Hearing you say this gave me chills up and down my spine. We all knew, well most of us knew the potential with this after the models were locked in for days. Literally all the guidance, with very little if any waivering spelled out this disaster. We try to hope for the best and that the guidance is wrong, but when an ensemble mean is spitting out 20"+ for four days straight, you've been sufficiently  warned.

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One thing about mandatory evacuations, as I've participated in a few as a firefighter, you cannot legally force someone to abandon their property. People at the Jersey shore during Sandy were told that nobody would be coming to rescue them, and still many stayed.

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Just WRT evacuating Houston, over 100 people died in the evacuation from Rita in 2005 (many times more than actually died in the storm itself), so there is historical precedence against that. The whole thing is basically between a rock and a hard place.

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2 minutes ago, Master of Disaster said:

Better than drowning in your home. If I have water entering my home, I am not staying. Period. I would rather take my chances looking for higher ground then to drown inside my home like 1000 New Orleans residents did. That considering the fact that if I was in a flood prone area I wouldn't have stayed anyway. Personal accountability has to play at least some roll here. 

Higher ground is getting to your roof, not wondering off into the flood water. 

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Speaking of flooding in homes.. Pic looking out on my sister's front lawn.

First floor has a couple of inches, so they moved to the 2nd. The whole subdivision if flooded, so they have nowhere they can go. If it starts getting high in the house, they will be some of the people calling 911 for rescue.

 

IMG_0481.jpg

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7 minutes ago, mackerel_sky said:

The mayor saying " there were too many people to evacuate "" seems like a moronic statement . 

Evacuating 2+ million people on 2-3 days notice is logistically impossible

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1 minute ago, andyhb said:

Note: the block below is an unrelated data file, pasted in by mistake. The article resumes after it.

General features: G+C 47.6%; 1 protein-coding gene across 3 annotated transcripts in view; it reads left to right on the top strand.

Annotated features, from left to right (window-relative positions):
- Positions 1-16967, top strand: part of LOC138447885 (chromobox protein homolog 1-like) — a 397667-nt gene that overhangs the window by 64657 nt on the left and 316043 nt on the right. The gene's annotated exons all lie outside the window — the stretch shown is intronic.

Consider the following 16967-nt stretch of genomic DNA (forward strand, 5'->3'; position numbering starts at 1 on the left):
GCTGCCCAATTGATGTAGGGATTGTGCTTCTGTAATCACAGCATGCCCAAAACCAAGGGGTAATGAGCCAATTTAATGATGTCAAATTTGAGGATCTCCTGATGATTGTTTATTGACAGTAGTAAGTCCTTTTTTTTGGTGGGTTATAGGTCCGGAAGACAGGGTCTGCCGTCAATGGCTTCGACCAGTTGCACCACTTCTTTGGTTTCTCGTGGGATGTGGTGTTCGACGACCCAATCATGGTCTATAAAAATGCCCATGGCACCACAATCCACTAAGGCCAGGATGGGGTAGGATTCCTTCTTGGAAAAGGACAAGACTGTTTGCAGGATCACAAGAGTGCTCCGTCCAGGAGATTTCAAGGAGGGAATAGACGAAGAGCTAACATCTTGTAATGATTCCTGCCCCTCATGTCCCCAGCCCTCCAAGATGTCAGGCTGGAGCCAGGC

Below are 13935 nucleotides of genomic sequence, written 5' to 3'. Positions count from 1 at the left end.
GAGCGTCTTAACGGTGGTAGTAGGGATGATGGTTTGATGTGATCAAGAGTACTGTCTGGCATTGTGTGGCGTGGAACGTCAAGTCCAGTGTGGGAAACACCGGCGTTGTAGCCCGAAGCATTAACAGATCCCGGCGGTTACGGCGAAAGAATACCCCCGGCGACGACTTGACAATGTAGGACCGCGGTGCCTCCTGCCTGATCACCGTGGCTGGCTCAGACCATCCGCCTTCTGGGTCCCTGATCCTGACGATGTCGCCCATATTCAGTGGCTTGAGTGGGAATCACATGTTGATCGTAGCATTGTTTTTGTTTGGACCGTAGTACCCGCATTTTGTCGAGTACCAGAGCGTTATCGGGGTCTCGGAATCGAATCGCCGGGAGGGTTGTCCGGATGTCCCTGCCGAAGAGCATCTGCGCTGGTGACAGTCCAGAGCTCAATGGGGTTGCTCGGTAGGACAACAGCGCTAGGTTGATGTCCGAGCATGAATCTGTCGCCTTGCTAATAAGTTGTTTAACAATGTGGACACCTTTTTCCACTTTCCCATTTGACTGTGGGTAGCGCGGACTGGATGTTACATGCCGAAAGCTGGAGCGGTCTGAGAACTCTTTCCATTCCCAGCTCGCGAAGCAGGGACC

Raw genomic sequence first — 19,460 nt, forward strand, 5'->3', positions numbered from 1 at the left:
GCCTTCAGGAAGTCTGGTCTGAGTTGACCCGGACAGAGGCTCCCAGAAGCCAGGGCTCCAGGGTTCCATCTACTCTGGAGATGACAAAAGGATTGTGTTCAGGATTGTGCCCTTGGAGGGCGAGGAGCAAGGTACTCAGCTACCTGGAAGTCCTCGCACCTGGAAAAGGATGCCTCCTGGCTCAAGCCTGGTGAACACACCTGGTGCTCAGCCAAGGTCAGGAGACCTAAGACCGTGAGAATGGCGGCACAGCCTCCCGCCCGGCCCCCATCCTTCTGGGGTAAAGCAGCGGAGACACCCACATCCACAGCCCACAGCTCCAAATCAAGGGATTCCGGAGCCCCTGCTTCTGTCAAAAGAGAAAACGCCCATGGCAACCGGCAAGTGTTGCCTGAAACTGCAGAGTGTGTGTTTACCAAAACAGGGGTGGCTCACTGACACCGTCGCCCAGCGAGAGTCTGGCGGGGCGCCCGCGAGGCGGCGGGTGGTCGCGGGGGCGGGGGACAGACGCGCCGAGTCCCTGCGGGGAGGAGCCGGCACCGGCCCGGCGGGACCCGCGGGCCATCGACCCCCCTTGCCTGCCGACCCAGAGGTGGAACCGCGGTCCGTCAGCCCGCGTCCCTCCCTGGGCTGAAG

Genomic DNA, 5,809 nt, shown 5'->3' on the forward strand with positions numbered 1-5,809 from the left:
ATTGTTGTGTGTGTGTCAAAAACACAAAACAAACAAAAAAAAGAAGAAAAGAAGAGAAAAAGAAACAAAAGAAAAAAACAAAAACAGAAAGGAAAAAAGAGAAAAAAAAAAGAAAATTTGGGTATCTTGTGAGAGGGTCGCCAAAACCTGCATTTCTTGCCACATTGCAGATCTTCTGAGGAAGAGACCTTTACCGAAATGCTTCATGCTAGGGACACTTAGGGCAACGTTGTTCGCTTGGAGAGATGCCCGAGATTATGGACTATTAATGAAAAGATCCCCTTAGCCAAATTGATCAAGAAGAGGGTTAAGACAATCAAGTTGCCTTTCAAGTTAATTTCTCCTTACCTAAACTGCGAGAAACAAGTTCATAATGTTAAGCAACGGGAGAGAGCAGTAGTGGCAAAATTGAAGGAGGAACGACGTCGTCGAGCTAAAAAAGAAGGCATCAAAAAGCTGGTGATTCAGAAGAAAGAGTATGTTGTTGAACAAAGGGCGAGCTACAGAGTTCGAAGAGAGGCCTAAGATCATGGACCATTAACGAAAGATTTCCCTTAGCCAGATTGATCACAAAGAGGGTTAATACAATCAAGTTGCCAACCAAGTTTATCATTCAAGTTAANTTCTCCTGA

Just WRT evacuating Houston, over 100 people died in the evacuation from Rita in 2005 (many times more than actually died in the storm itself), so there is historical precedence against that. The whole thing is basically between a rock and a hard place.

Houston is the 4th largest US city, and it's also one of the largest if not largest area wise. It would have been impossible, especially since the lead time was relatively short. A little over a week ago we were watching a remnant low over Mexico.

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Just now, Upper Level LOL said:

Evacuating 2+ million people on 2-3 days notice is logistically impossible

Houston has 6 million people.

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5 minutes ago, Master of Disaster said:

Better than drowning in your home. If I have water entering my home, I am not staying. Period. I would rather take my chances looking for higher ground then to drown inside my home like 1000 New Orleans residents did. That considering the fact that if I was in a flood prone area I wouldn't have stayed anyway. Personal accountability has to play at least some roll here. 

Well, no matter what you would do (which would be not smart), the advice the official gave is 150% correct.

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Just now, dan11295 said:

HRRR at least shows Houston Metro drying out for a bit after 20-21z

That won't stop the rivers from rising, too much damage has already been done.

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Just now, SnoSki14 said:

That won't stop the rivers from rising, too much damage has already been done.

 

And the HRRR refires everything right over Houston metro by midevening. It may be a brief respite....but not going to avert the massive crisis already upon us